Raising funds to save habitat for big cats will be the focus for World Land Trust’s (WLT) Big Match Fortnight in October 2014.
After the success of WLT’s Big Match Fortnight in 2013, WLT has set a target to raise £500,000 in 2014 to fund conservation projects that are protecting some of the most important populations of big cats.
Big cats were chosen as the priority for Big Match Fortnight in 2014 as most of WLT’s 30 programme partners conserve land important for big cats. With more funds, WLT’s partners can save more habitat and more species.
Big Cat Big Match funds will be used for land acquisition and habitat protection with a special focus on Bengal Tigers in India, and Pumas and Jaguars in Latin America.
In the run up to Big Match Fortnight we are seeking supporters to pledge match funds so that during the fortnight (1-15 October 2014), every donation to the Big Cat Big Match appeal can be matched pound for pound. After Big Match Fortnight, WLT’s Big Cat Appeal will run until May 2015.
In 2013, WLT’s Big Match Fortnight raised £725,000 to create the Keruak Corridor for Orang-utans in the rainforest of Malaysian Borneo.
Tiger habitat: Big Cat Big Match priority
Big Cat Big Match funds will be used to support a number of big cat conservation projects considered a priority by our international programme partners. The tiger habitat conservation project has been agreed and details of projects to protect Jaguars and Pumas will be confirmed in due course.
“On International Tiger Day we are pleased to announce that some Big Cat Big Match funds will go towards protecting the Chilkiya-Kota Corridor in northern India, which is known tiger territory,” said John Burton, WLT Chief Executive.
A century ago, there were around 100,000 tigers in the world. Today, the global tiger population in the wild is just a fraction of that (3,000-4,500).
Of the five tiger subspecies managing to hang on in the wild, the most numerous is the Bengal Tiger (Panthera tigris tigris) now confined to India, Bangladesh, Nepal and Bhutan with a population close to 2,300. Registered as Endangered by IUCN, all five sub-species of tiger face extinction in the wild unless urgent action is taken.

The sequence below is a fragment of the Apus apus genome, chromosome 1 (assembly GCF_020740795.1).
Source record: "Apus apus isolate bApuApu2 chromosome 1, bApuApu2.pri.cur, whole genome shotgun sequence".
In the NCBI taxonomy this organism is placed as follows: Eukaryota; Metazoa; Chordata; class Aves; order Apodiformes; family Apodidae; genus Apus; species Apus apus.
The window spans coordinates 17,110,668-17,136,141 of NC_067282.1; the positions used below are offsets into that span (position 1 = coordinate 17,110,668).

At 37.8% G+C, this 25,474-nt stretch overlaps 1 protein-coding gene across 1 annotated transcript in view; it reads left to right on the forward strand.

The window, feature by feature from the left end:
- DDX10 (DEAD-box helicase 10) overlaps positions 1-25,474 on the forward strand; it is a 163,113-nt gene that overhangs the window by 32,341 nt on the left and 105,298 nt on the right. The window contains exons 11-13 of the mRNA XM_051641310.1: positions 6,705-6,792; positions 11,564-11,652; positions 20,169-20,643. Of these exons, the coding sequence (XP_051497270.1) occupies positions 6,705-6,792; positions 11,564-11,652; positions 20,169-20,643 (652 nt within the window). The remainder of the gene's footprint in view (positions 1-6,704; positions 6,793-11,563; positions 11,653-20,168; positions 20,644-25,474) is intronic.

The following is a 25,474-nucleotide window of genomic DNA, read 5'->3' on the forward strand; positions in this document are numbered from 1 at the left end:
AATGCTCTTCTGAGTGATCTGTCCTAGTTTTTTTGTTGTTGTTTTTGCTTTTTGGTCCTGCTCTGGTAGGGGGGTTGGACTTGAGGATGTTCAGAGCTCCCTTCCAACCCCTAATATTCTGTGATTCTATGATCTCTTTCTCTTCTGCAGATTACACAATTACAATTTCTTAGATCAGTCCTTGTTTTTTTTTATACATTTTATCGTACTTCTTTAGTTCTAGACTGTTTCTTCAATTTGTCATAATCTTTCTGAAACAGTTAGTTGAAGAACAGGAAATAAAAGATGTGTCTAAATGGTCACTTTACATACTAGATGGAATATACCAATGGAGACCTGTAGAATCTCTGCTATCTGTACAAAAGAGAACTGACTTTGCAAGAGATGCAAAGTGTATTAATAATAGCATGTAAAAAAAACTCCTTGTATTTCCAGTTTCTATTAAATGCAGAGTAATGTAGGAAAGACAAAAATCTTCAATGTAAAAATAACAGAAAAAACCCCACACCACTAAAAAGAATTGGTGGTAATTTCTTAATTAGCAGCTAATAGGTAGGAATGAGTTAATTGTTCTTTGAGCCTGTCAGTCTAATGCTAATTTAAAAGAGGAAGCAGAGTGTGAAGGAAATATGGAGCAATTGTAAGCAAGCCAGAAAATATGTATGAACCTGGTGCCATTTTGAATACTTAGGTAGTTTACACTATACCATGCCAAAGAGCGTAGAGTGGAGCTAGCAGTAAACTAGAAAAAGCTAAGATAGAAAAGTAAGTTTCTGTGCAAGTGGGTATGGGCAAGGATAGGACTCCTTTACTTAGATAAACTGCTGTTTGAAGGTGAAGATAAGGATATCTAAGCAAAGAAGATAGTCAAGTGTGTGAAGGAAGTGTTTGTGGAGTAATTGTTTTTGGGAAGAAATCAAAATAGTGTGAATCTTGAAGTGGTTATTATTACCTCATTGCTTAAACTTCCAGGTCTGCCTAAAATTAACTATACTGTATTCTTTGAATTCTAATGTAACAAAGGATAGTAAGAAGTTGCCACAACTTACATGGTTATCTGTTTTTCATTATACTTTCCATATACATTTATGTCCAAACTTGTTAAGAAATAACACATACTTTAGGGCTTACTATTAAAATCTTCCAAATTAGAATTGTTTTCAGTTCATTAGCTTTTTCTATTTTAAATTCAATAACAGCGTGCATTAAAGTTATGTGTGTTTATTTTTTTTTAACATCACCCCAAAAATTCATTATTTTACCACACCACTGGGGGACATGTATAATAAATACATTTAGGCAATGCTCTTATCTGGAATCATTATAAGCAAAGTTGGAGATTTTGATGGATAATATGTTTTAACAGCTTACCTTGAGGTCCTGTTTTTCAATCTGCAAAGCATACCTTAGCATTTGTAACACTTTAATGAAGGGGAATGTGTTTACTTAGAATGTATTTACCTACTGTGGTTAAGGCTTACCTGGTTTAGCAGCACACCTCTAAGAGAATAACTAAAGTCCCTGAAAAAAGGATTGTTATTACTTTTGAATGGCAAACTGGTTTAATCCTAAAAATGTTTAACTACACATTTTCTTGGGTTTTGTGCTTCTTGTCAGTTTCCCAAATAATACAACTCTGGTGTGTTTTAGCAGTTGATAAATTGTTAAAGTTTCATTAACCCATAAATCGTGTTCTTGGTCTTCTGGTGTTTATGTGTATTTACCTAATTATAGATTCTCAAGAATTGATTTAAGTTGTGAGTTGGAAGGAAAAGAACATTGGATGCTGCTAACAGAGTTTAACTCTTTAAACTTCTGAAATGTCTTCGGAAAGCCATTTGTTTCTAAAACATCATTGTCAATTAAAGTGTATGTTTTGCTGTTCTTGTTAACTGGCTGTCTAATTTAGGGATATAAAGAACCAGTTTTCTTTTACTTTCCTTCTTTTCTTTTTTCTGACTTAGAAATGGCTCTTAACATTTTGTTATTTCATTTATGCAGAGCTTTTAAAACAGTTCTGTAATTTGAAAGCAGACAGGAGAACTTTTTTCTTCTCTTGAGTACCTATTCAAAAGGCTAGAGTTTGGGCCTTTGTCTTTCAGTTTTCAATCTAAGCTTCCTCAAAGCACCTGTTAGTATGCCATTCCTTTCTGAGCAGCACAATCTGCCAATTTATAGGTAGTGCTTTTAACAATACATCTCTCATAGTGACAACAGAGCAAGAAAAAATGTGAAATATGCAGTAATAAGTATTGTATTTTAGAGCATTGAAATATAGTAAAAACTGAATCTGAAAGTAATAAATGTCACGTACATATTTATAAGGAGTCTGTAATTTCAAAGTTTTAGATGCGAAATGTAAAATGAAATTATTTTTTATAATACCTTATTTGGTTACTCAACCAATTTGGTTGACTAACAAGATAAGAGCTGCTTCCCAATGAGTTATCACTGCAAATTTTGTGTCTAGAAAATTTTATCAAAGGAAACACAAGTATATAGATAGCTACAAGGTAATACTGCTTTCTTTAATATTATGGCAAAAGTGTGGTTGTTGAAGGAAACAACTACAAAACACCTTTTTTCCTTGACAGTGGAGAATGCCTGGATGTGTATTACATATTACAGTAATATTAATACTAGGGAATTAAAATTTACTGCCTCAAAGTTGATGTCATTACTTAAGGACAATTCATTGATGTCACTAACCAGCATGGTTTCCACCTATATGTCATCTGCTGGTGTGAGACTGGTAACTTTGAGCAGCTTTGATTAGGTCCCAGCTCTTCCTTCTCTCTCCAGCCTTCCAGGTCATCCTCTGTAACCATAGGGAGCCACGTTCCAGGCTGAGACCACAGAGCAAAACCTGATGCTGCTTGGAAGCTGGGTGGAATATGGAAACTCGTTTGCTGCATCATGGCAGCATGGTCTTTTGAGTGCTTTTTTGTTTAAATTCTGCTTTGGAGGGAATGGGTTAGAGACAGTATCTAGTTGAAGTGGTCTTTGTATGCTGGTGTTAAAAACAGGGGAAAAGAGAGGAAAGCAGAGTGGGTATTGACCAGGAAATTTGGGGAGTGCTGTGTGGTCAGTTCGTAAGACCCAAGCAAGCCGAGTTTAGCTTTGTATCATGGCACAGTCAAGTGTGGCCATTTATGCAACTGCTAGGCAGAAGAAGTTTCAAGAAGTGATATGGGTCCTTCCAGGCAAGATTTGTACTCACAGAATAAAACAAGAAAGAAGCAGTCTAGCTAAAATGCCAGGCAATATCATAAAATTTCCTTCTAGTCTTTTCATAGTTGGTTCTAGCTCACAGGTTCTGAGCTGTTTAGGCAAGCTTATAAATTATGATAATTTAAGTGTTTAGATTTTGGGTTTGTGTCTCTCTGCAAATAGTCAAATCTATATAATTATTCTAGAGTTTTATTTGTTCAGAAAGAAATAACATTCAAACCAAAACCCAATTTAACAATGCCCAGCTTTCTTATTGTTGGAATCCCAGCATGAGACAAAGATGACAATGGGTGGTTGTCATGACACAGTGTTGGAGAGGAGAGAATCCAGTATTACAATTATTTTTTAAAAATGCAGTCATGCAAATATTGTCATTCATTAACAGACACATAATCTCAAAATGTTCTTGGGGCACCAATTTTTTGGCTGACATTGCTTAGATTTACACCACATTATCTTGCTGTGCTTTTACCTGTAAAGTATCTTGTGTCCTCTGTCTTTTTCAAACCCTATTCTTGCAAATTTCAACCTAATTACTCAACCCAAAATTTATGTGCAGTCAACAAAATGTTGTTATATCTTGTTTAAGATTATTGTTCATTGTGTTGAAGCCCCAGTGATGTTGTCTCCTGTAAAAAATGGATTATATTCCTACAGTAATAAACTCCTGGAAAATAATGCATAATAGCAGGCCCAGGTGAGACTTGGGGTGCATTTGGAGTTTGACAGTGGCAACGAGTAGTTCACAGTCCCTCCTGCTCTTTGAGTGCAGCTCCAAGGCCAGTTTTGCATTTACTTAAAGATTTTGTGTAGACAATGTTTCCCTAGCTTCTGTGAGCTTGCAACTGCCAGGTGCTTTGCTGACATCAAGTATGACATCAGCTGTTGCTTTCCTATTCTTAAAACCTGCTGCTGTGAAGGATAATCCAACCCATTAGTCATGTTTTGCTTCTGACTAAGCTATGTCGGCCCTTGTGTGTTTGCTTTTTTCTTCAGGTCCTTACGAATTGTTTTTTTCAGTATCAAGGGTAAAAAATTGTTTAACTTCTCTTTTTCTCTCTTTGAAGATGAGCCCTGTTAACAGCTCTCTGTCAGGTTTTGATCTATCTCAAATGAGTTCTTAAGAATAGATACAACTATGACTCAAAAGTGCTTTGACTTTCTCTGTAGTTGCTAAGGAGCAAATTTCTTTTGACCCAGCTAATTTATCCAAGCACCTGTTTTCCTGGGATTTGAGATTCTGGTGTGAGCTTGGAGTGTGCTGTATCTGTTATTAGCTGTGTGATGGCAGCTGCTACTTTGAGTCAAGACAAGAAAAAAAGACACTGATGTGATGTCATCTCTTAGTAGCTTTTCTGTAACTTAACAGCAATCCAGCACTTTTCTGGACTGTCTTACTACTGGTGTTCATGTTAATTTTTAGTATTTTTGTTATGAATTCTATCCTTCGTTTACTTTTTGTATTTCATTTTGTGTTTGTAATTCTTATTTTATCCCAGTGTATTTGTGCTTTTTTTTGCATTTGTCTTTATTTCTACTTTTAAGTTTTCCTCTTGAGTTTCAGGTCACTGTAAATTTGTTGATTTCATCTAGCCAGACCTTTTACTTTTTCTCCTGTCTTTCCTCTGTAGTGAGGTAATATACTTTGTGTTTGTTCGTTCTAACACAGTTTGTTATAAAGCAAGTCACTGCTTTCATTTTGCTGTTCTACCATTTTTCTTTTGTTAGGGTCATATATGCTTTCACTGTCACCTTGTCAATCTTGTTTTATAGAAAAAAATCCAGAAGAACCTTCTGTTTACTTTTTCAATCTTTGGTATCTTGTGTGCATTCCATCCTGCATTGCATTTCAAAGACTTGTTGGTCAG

Mary McEvoy, WLT’s Conservation Progammes Manager (Asia and Africa Regions)
In India, WLT has been working with Wildlife Trust of India (WTI) since 2003 to create a network of wildlife corridors to protect tiger and elephant habitat and alleviate conflict with people.
The Chilkiya-Kota Corridor lies in Uttarakhand, northern India, on a traditional wildlife route between Corbett Tiger Reserve and Ramnagar Forest Division.
WTI staff estimate that some five or six tigers regularly use the Chilkiya-Kota corridor, basing the number on tiger monitoring information and discussion with forest officials and others working in the area.
WLT is prioritising the Chilkiya-Kota Corridor because of its proximity to Corbett Tiger Reserve, which is known to be home to 109 tigers.
Ramnagar Forest Division at the other end of the Chilkiya-Kota corridor has a permanent population of about 27 tigers though a larger transient population is also present.
“Maintaining the connectivity of the Corbett and Ramnagar tiger populations is essential for their continued survival in this landscape. This population represents 8 per cent of India’s entire Bengal Tiger population and so is critically important for the species as a whole,” said Mary McEvoy, WLT’s Conservation Progammes Manager (Asia and Africa Regions).
In Uttarakhand the state Forestry Department is in favour of protecting Chilkiya-Kota Corridor. The corridor project will take place in three phases.
More about Chilkiya-Kota Corridor »